If you buy an apartment, or a property that is part of an upmarket estate, you will need to factor management fees in to your budget. Every owner automatically becomes responsible for the upkeep of the communal areas, i.e. hallways, lifts, stairways. In most instances, there will be a fund that you must contribute a certain amount to each year. This will depend entirely on your property, so be sure to confirm these costs before you buy. A survey in 2016 found that the average service charge for a new-build flat was £2,777, and can be over £5,000 for a two-bedroom flat overlooking the River Thames in London.
If you buy a leasehold property, you will also have to pay “ground rent” to your landlord. In the past this was generally set at very low (“peppercorn”) rates as little as £100 per year. In recent years it has risen, however, and the same survey found that ground rents of £325-£375 per year were common. These increase as the lease runs down.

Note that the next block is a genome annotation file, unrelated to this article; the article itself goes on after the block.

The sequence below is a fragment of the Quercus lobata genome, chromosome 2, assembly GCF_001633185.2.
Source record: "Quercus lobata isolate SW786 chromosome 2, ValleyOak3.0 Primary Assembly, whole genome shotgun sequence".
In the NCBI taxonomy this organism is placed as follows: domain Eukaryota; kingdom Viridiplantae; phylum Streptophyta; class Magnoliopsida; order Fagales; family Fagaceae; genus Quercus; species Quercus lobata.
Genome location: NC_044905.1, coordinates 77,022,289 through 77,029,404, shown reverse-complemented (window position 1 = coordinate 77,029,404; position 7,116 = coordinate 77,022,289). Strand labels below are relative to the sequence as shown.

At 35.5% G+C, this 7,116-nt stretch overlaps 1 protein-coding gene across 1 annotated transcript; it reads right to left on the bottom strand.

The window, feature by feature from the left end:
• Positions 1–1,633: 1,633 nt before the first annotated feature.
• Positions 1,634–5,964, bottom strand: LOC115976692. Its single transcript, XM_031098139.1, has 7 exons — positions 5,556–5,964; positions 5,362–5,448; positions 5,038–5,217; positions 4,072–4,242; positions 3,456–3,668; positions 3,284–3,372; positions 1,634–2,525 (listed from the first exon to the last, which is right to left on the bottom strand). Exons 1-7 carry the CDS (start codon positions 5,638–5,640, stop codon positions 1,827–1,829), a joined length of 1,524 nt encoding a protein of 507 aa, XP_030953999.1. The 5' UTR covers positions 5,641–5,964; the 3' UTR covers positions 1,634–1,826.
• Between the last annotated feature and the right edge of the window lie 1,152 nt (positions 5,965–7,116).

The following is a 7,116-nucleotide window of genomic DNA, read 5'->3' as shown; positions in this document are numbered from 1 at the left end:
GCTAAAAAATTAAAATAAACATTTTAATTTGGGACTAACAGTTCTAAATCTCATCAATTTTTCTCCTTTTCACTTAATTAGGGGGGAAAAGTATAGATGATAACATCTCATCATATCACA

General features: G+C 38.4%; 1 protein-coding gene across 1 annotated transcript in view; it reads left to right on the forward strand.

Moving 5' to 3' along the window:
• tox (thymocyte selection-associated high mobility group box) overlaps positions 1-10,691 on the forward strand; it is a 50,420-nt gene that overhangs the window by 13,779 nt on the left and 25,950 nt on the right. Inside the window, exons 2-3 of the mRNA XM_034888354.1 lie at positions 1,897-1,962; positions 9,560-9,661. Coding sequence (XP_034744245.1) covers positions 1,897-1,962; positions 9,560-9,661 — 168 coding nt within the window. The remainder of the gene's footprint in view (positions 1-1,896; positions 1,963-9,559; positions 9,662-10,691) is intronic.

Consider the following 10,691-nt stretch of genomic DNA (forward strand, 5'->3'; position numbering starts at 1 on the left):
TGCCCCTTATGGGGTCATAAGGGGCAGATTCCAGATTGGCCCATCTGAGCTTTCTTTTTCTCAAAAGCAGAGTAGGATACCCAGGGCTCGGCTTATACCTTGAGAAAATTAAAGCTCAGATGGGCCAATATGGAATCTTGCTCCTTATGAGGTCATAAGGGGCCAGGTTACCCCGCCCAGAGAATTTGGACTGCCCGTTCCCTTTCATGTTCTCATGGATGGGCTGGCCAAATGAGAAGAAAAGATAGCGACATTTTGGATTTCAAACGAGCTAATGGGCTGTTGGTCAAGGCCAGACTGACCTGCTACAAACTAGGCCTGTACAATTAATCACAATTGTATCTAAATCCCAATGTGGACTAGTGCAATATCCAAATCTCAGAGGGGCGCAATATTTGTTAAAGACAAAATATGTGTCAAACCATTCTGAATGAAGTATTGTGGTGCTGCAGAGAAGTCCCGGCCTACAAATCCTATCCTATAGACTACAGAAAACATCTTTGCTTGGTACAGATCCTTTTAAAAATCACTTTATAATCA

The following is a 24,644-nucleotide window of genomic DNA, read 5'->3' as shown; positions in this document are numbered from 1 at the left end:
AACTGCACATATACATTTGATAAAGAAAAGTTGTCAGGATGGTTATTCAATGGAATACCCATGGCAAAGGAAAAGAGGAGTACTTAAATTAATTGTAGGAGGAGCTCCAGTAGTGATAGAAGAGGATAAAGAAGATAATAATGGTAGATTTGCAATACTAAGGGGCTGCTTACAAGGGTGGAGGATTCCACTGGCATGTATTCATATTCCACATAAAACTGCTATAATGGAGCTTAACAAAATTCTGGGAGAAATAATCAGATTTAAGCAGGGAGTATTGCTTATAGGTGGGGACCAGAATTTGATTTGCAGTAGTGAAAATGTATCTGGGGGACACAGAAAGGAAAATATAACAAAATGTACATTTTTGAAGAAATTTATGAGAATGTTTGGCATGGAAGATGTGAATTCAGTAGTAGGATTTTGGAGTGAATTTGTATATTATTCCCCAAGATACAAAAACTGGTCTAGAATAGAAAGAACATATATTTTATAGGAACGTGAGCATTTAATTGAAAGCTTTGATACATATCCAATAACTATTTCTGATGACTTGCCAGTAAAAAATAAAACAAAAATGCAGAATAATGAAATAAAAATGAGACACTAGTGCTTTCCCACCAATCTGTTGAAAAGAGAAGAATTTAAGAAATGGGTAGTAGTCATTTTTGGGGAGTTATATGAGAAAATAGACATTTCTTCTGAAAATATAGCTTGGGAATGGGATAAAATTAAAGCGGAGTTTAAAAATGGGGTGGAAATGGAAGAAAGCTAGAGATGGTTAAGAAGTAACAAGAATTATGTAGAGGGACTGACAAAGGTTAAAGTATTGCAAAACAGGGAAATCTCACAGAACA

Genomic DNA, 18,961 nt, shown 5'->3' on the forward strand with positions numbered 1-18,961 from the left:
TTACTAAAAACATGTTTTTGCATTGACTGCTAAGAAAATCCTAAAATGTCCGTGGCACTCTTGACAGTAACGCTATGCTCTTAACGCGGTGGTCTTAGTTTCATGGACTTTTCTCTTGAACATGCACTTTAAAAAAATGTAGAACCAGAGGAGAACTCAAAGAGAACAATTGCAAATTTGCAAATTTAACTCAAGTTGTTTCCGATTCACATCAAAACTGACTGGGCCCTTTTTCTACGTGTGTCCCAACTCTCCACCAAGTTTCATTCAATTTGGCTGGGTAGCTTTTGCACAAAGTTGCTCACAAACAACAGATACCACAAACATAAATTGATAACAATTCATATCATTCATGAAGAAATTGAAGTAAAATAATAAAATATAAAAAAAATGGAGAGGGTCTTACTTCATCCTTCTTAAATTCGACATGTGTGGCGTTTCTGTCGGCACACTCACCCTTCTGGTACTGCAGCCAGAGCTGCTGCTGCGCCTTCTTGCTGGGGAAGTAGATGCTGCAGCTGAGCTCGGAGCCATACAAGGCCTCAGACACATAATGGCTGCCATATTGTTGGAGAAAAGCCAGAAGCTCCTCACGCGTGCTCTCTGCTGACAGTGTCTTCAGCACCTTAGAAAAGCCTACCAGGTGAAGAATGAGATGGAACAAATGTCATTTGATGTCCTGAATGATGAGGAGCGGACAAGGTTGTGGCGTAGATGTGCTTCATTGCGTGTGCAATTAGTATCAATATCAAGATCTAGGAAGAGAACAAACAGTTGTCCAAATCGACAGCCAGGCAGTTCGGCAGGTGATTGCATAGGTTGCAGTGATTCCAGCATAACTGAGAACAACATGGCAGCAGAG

Living costs in the UK
There are a variety of costs associated with living in and maintaining a property in Britain. Aside from fees that you will incur when buying property, other living costs to factor into your monthly budget include utilities, TV/cable/satellite, Internet connection, property maintenance, car and public transport costs, health and medical fees, food, and entertainment.
The most significant costs that you will need to take into account include:
Public education in the UK is free to all children resident there and of a high standard. Costs to budget for will be for uniform and extra-curricular activities, with no fees incurred for tuition. However, should you wish to send your children to a private school, you can expect to pay at least £10,000 per year and between two and three times that amount if they board (live at the school).